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Developer's bid to scrap all affordable housing Southend Council has asked it to provide
A COMPANY says it needs to scrap all the affordable housing it was asked to build alongside four new developments or it will drop the projects at altogether.
Sandhurst Newhomes has permission to build more than 100 flats at sites at 53 Pavilion Drive, Leigh, the former Shell garage on London Road, Westcliff, at 845-849 London Road, Chalkwell and on 86-104 Salisbury Avenue and 211-213 North Road, Westcliff.
It is using new Government legislation to apply to remove all the affordable housing conditions, known as section 106 agreements, attached to the plans.
The company says a changing economic climate means that the schemes will not be viable in the current market with the conditions attached.
Conservative Blenheim Park ward councillor James Courtenay said: “Section 106 agreements aren’t calling on them to build houses and give them away, they are often sold on to housing associations for affordable housing that people desperately need.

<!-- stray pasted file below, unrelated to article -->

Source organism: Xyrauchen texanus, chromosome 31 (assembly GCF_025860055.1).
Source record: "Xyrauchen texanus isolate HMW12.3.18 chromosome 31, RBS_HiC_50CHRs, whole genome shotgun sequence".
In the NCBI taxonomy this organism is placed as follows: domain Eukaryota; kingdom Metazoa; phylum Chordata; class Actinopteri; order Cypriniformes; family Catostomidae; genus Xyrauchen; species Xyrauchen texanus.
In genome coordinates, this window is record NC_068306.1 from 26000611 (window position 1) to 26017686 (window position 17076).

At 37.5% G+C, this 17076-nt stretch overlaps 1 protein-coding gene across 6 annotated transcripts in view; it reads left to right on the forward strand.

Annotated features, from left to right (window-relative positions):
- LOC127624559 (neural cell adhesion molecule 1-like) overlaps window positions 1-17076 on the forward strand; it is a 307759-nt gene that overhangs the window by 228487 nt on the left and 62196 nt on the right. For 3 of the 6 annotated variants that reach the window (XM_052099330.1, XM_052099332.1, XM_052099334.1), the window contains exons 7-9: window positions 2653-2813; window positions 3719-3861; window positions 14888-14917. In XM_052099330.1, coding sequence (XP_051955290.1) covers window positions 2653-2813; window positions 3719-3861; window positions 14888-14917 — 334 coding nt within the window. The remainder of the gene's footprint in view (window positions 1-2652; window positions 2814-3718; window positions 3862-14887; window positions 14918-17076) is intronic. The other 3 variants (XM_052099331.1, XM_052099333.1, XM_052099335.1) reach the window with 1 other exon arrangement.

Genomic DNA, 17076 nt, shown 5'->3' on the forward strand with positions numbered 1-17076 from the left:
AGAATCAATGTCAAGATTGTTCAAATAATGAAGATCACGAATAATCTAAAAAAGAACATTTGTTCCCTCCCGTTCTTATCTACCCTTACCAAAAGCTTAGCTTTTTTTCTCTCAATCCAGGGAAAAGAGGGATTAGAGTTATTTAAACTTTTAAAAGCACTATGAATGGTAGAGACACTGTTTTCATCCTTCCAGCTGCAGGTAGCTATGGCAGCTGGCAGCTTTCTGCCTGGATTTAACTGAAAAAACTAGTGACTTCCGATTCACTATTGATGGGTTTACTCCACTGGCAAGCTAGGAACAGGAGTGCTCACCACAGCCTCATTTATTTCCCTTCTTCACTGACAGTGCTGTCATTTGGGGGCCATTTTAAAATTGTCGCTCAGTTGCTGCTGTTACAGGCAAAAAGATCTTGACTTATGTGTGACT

“House prices haven’t changed that much in the last couple of years, where I’m trying to call in two of the applications, and I hope the developer will think again.
“I think new government legislation on this has far less affect in the south east where the difference between building costs and house prices is much higher than in the north.”
Sandhurst Newhomes managing director Brian Strickland confirmed he was using newly introduced legislation designed to ease the burden on developers from councils.
He said: “These councillors have no idea about business. The new legislation means that if they refuse or don’t make a decision within 28 days it goes straight to the Secretary of State to decide.
“Southend Council has a policy of taking 20 per cent of everything you want to build as affordable housing. That’s been superceded by the help to buy scheme which gives first time buyers 25 per cent towards the cost of a home.
“It would be much better for the local economy, local builders and the housing situation to let us get these houses built, otherwise they’re going to be asking for 20 per cent of nothing in terms of affordable homes.”
According to Southend Council’s website, permission was granted for the schemes at different dates between 2008 and 2011.
Mr Strickland said he only agreed to build the affordable housing in 2011 as council officers warned him the permission would not be extended otherwise.
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